Facebook chooses London for its Whatsapp mobile payment gateway

Facebook chooses London for its Whatsapp mobile payment gateway, resulting in a boost of hopes of London to becoming the center of the technology hub, as reported by Financial Times.

It's also an indication of the company's plan to monetize the messaging service.

Whatsapp which currently has 1.5 Billion users worldwide, will increase its manpower by a fraction by hiring 80 to 100 new employees.

Most of the software engineers will be appointed in London with extra operational workforce employed in Dublin.

WhatsApp is considerably more popular in the UK as compared to the US, plus, the UK attracts a multicultural workforce from various countries such as India, where the Whatsapp is very popular, said Facebook.

The new team will develop a payments function as well as products that concentrate on safety.

Last week Facebook’s chief executive, Mark Zuckerberg announced that WhatsApp’s mobile payments would originate in several countries this year, moreover, he added that he was “particularly excited” regarding the development after an introductory test in India.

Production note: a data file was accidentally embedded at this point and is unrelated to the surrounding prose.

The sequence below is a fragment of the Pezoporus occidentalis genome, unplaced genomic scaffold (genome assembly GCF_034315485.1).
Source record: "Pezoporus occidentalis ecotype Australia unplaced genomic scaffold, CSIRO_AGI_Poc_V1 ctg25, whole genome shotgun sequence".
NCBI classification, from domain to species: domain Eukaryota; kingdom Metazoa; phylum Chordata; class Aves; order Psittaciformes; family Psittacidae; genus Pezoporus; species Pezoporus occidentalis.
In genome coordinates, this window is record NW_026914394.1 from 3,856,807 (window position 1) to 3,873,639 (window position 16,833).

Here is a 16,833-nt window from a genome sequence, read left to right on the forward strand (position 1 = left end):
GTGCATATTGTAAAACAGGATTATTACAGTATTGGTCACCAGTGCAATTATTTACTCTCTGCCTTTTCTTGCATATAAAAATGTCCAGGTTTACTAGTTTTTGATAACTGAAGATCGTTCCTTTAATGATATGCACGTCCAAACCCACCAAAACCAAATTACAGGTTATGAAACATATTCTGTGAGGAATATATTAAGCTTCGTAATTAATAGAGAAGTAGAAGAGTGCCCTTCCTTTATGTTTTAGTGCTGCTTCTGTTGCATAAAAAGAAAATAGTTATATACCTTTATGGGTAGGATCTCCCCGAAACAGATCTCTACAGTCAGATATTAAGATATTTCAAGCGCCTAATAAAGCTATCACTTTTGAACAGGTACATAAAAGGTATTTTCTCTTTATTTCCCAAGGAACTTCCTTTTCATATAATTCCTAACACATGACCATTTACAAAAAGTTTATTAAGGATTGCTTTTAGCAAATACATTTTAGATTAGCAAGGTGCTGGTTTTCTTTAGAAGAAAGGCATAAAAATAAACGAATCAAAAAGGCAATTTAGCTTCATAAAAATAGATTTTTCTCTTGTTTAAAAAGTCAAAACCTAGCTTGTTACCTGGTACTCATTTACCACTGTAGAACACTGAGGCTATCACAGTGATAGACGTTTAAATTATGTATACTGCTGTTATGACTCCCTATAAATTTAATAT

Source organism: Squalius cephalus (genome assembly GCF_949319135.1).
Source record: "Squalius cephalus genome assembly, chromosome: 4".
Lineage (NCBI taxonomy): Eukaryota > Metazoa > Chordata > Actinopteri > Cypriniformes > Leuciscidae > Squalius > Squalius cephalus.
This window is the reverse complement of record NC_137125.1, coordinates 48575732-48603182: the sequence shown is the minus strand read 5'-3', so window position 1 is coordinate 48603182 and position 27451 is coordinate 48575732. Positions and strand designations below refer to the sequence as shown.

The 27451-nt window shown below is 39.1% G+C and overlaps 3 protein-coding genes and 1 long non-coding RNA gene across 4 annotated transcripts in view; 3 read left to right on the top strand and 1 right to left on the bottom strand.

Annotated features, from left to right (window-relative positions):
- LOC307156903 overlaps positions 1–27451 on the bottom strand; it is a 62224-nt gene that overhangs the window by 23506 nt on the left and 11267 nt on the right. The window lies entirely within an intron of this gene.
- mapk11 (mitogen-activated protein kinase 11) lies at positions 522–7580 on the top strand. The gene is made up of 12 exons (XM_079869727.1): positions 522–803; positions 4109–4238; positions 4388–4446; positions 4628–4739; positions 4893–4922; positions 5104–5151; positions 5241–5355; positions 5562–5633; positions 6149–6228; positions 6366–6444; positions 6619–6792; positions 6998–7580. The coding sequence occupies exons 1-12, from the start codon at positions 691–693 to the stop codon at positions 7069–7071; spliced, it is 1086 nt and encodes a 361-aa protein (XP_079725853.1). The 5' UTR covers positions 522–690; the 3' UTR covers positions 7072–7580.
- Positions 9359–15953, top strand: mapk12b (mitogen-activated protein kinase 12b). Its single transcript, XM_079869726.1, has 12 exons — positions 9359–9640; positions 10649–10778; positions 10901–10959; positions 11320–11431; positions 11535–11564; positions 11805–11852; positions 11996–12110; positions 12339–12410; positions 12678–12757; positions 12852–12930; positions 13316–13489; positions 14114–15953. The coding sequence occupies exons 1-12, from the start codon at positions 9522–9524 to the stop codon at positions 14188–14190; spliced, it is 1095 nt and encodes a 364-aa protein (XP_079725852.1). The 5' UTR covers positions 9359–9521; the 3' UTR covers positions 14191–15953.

In the F8 developer's conference, Mark Zuckerberg claimed that digital payment system is one of the important areas where Facebook can innovate in some capacity. He said that, “I believe it should be as easy to send money to someone as it is to send a photo”.

Senior engineers from the WhatsApp establishing team were sent to London late last year to recruit people, WhatsApp’s chief operating officer Matthew Idema said, "We’re eager to work with some of the best technical and operational experts in both London and Dublin to take WhatsApp into its second decade. WhatsApp is a truly global service and these teams will help us provide WhatsApp payments and other great features for our users everywhere”.

Despite being one of the most popular apps in the market, The California-based company, Whatsapp only has approximately 400 employees.

While the app is most successful in countries like India, Brazil, Indonesia and Mexico, it had not built a regional office anywhere until late last year, when it approved an India head in time for the country’s elections.

A professor at Harvard University Claire Wardle, who studies the spread of fake news on social media globally said, “That’s ultimately the challenge of WhatsApp. Since 2016, there has been a focus on political misinformation, but globally there is a huge problem with scientific and health misinformation, such as anti-vaxxers, as well,”.

The messaging service has been trying to develop a machine-learning team that can recognize patterns of abuse in bulk messaging, and also classify user reports to spot harmful content. The European teams will work on these products globally, WhatsApp said.

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